Wednesday, November 17, 2010

My books: October 2010

It’s only the 2nd issue of my new monthly series featuring the books I read the month before and I am already hiding from my computer. Of course I WANT to write about these books, because they are great. But on the other hand I don’t want to because it is too personal, too close and too many quite abstract thoughts and emotions are attached to both of them.
It will be very hard to stick to my short and clear I like / I don’t like system I decided to use as a concept for this series and at the same time to do justice to the quality of the books and what they are meaning to me, but I’ll give it a try.

Marica Bodrožić – "Das Gedächtnis der Libellen"
I LOVE
So let’s start with my left heart chamber. The Croatian or - to be exact – the Dalmatian one represented perfectly by the wonderful Marica Bodrožić and her new book.

“Das Gedächtnis der Libellen” tells the story of Nadeshda (a self given name of the character – we never get her birth name) and how she said good bye to her lover. This is the golden thread of the story, but we also hear about her childhood in Dalmatia, her parents and the cruel secret they kept, about different places she travelled to and lived at and her best friend Arjeta. So it is much more than just a story about the end of a love.
When we of DVORI e.V. invited Marica Bodrožić to a reading session here in Munich last year, she already mentioned that she was working on a novel, which would be less abstract and more stringent in story telling than her latest release – a collection of poems called "Lichtorgeln".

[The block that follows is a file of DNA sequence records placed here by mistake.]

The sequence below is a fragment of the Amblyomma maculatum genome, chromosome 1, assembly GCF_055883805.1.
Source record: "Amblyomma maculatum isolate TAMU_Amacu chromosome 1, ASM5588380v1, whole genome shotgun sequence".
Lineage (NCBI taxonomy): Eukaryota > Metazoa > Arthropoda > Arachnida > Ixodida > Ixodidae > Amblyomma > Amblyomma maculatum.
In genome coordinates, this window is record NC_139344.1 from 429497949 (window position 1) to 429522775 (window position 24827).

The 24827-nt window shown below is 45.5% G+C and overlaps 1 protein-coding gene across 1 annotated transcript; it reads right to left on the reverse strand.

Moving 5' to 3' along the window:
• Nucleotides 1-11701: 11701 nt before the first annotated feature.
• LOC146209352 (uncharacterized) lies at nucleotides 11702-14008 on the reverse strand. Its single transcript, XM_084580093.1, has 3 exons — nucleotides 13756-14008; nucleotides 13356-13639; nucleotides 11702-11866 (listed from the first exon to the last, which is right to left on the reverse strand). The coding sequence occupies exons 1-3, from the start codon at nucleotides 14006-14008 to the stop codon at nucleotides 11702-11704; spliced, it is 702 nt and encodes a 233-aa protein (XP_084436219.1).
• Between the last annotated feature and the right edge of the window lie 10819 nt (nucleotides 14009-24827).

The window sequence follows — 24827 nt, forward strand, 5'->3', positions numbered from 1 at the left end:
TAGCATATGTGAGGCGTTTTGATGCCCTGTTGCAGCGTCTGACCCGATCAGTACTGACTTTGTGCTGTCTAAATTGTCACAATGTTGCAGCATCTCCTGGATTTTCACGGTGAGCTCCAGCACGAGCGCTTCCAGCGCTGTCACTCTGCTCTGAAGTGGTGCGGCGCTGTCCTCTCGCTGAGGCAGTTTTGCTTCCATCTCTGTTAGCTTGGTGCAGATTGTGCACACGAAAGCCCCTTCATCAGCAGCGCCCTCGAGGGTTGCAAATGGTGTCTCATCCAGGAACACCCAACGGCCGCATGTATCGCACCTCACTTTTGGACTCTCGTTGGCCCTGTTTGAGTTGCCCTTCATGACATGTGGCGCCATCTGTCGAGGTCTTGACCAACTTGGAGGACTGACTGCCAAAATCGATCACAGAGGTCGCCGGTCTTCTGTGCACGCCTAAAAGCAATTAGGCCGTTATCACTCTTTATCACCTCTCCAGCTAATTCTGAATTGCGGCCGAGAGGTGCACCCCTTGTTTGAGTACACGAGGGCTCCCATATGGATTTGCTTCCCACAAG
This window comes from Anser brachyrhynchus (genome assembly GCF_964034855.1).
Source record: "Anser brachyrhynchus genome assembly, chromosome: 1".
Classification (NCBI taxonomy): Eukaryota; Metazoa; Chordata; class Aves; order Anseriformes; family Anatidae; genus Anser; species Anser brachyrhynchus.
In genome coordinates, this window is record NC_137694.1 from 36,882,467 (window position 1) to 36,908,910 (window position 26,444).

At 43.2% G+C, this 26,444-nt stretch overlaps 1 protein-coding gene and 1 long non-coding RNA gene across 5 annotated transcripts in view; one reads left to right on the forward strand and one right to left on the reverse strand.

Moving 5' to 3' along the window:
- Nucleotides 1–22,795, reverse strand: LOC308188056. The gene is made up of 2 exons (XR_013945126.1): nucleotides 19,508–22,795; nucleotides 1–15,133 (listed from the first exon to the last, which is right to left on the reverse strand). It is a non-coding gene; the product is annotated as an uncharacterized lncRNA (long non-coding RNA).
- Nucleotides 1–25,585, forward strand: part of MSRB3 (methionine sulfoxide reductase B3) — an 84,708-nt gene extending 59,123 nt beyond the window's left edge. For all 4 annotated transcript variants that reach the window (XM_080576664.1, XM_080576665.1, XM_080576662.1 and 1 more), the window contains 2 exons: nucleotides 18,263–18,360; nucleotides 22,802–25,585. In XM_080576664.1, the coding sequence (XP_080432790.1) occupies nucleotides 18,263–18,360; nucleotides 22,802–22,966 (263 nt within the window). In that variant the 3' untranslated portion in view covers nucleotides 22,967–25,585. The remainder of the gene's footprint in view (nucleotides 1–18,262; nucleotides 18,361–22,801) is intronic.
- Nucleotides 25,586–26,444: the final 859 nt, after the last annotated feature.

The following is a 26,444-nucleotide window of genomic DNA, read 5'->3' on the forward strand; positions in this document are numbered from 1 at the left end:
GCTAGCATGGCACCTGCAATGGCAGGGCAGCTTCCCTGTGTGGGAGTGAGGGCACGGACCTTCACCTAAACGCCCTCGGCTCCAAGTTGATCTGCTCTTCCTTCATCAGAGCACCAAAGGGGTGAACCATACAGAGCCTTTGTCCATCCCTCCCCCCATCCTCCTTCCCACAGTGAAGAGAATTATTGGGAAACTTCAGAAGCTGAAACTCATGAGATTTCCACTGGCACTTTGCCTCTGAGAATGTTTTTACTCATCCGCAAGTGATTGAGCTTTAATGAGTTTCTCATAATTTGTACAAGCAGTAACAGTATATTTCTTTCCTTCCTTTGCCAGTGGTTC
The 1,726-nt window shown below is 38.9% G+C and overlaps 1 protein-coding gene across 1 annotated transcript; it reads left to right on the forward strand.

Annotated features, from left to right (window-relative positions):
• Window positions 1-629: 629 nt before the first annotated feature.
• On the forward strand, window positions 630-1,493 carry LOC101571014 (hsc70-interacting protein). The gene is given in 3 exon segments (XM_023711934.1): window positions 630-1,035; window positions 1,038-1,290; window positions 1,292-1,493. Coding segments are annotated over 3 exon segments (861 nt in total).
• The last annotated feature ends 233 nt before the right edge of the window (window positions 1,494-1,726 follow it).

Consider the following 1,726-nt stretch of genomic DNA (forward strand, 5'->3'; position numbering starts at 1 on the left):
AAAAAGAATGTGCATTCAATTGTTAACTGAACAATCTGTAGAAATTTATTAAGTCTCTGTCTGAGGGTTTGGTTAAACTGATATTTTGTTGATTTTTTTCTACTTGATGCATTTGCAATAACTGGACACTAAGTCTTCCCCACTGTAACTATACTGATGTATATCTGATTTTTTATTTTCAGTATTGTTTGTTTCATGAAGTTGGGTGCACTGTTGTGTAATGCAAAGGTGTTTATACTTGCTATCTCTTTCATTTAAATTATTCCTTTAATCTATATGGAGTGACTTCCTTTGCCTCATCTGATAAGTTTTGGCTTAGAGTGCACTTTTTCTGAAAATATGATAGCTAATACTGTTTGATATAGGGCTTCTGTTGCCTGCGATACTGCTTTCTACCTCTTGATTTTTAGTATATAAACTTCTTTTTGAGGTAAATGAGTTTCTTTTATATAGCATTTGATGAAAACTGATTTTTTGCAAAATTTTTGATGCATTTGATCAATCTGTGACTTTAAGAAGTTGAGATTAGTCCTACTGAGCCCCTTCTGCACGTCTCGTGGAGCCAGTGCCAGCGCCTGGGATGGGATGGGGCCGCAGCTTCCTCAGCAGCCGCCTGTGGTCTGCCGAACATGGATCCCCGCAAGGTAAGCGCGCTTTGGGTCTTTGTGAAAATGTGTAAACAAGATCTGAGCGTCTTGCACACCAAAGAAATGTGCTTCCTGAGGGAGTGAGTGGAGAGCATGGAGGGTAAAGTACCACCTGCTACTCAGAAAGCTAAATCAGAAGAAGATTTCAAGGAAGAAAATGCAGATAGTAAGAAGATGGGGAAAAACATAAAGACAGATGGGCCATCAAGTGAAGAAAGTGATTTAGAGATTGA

She kept her promise, but if you know Marica then you know that she would find a way to leave the regular format of a novel behind – and so she did:
“Das Gedächtnis der Libellen” never changes the perspective. There is never a story teller, never the invisible third person, who describes the scenario from the bird’s eye perspective. The whole novel is a never interrupted flow of Nadeshda’s memories, feelings, emotions, reflections and observations – strictly and uncompromisingly subjective. It feels very much like one huge piece, when you read it – like it was created in one monstrous writing session, although I know that it was not that way.
To avoid that this here is becoming an essay nearly as long as the book, I will give you my main thoughts about “Das Gedächtnis der Libellen” condensed to some key statements:
  • I love the scenes when Nadeshda describes her lover with for example telling all details about his hands. It is the way you look on somebody you love, when you focus on all the tiny things which define the distinctiveness of this special person.
  • Silently this book destroys the romantic myth that the love between two people is all what counts. Of course love is essential and indispensable, but love alone is not enough. It’s true. I’ve been there.
  • If you do not read carefully you think this story is tragic because the two lovers don’t make it together. But it is not. The happy end is hidden in a tiny sentence, when Nadeshda mentions that she lives now with a man, who has everything her lover didn’t have. The one who has more to offer than just love. Don’t miss this sentence – it changes the whole perspective.
  • I LOVE the way how Marica Bodrožić talks about Dalmatia. She finds a way to express in GERMAN words (which makes it even more extraordinary since it is so hard to explain or describe Dalmatia in German) the feelings, sights, scents, the atmosphere of Dalmatia in a way that I find myself in it. Things I barely have own words for.
  • To avoid spoiling Marica's elegant writing I quote one of my favorite paragraphs:
    “Vielleicht würde er auch sagen, dass der Zufall nur etwas für Leute ist, die sich sehenden Auges ihrer Blindheit schon in der Vergangenheit anheimgeben.“
    I love it, when I find evidence of other people, who share my total disbelieve in the existence of coincidences.
  • I told you already when I wrote about Tom Stoppard's "Rock 'n' Roll" that it is helpful if you would have read some Milan Kundera. Same here :)